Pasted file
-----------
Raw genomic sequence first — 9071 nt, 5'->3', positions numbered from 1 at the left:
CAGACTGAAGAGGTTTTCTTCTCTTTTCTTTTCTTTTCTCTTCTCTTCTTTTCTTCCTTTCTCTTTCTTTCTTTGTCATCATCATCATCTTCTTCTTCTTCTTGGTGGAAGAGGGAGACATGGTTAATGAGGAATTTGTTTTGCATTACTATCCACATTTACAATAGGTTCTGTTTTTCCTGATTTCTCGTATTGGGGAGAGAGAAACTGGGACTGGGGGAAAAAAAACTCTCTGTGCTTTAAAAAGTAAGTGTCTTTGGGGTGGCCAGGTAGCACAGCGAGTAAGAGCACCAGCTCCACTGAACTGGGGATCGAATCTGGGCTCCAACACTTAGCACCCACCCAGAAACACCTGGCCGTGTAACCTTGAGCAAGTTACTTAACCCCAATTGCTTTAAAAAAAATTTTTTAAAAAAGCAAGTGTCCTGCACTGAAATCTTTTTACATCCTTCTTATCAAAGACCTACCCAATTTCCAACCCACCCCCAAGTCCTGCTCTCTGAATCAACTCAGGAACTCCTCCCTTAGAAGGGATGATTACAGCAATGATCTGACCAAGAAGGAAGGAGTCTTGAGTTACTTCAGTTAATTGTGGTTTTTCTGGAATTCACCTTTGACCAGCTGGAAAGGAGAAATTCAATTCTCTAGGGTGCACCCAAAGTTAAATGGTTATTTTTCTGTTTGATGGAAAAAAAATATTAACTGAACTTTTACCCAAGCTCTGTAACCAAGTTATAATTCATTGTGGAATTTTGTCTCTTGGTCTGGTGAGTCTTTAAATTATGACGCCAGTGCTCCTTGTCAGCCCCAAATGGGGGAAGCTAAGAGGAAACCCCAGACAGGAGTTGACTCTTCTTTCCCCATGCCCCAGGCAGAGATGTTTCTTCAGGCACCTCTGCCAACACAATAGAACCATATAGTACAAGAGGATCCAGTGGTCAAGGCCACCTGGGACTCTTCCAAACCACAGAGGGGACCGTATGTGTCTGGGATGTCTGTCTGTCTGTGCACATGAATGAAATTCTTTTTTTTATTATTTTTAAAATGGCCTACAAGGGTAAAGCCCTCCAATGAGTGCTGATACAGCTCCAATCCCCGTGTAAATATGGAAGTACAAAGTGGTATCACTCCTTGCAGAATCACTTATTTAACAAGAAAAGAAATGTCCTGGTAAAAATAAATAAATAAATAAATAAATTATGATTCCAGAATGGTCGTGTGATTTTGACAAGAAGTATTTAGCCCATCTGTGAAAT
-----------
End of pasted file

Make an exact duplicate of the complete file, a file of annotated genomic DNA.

Raw genomic sequence first — 9071 nt, 5'->3', positions numbered from 1 at the left:
CAGACTGAAGAGGTTTTCTTCTCTTTTCTTTTCTTTTCTCTTCTCTTCTTTTCTTCCTTTCTCTTTCTTTCTTTGTCATCATCATCATCTTCTTCTTCTTCTTGGTGGAAGAGGGAGACATGGTTAATGAGGAATTTGTTTTGCATTACTATCCACATTTACAATAGGTTCTGTTTTTCCTGATTTCTCGTATTGGGGAGAGAGAAACTGGGACTGGGGGAAAAAAAACTCTCTGTGCTTTAAAAAGTAAGTGTCTTTGGGGTGGCCAGGTAGCACAGCGAGTAAGAGCACCAGCTCCACTGAACTGGGGATCGAATCTGGGCTCCAACACTTAGCACCCACCCAGAAACACCTGGCCGTGTAACCTTGAGCAAGTTACTTAACCCCAATTGCTTTAAAAAAAATTTTTTAAAAAAGCAAGTGTCCTGCACTGAAATCTTTTTACATCCTTCTTATCAAAGACCTACCCAATTTCCAACCCACCCCCAAGTCCTGCTCTCTGAATCAACTCAGGAACTCCTCCCTTAGAAGGGATGATTACAGCAATGATCTGACCAAGAAGGAAGGAGTCTTGAGTTACTTCAGTTAATTGTGGTTTTTCTGGAATTCACCTTTGACCAGCTGGAAAGGAGAAATTCAATTCTCTAGGGTGCACCCAAAGTTAAATGGTTATTTTTCTGTTTGATGGAAAAAAAATATTAACTGAACTTTTACCCAAGCTCTGTAACCAAGTTATAATTCATTGTGGAATTTTGTCTCTTGGTCTGGTGAGTCTTTAAATTATGACGCCAGTGCTCCTTGTCAGCCCCAAATGGGGGAAGCTAAGAGGAAACCCCAGACAGGAGTTGACTCTTCTTTCCCCATGCCCCAGGCAGAGATGTTTCTTCAGGCACCTCTGCCAACACAATAGAACCATATAGTACAAGAGGATCCAGTGGTCAAGGCCACCTGGGACTCTTCCAAACCACAGAGGGGACCGTATGTGTCTGGGATGTCTGTCTGTCTGTGCACATGAATGAAATTCTTTTTTTTATTATTTTTAAAATGGCCTACAAGGGTAAAGCCCTCCAATGAGTGCTGATACAGCTCCAATCCCCGTGTAAATATGGAAGTACAAAGTGGTATCACTCCTTGCAGAATCACTTATTTAACAAGAAAAGAAATGTCCTGGTAAAAATAAATAAATAAATAAATAAATTATGATTCCAGAATGGTCGTGTGATTTTGACAAGAAGTATTTAGCCCATCTGTGAAAT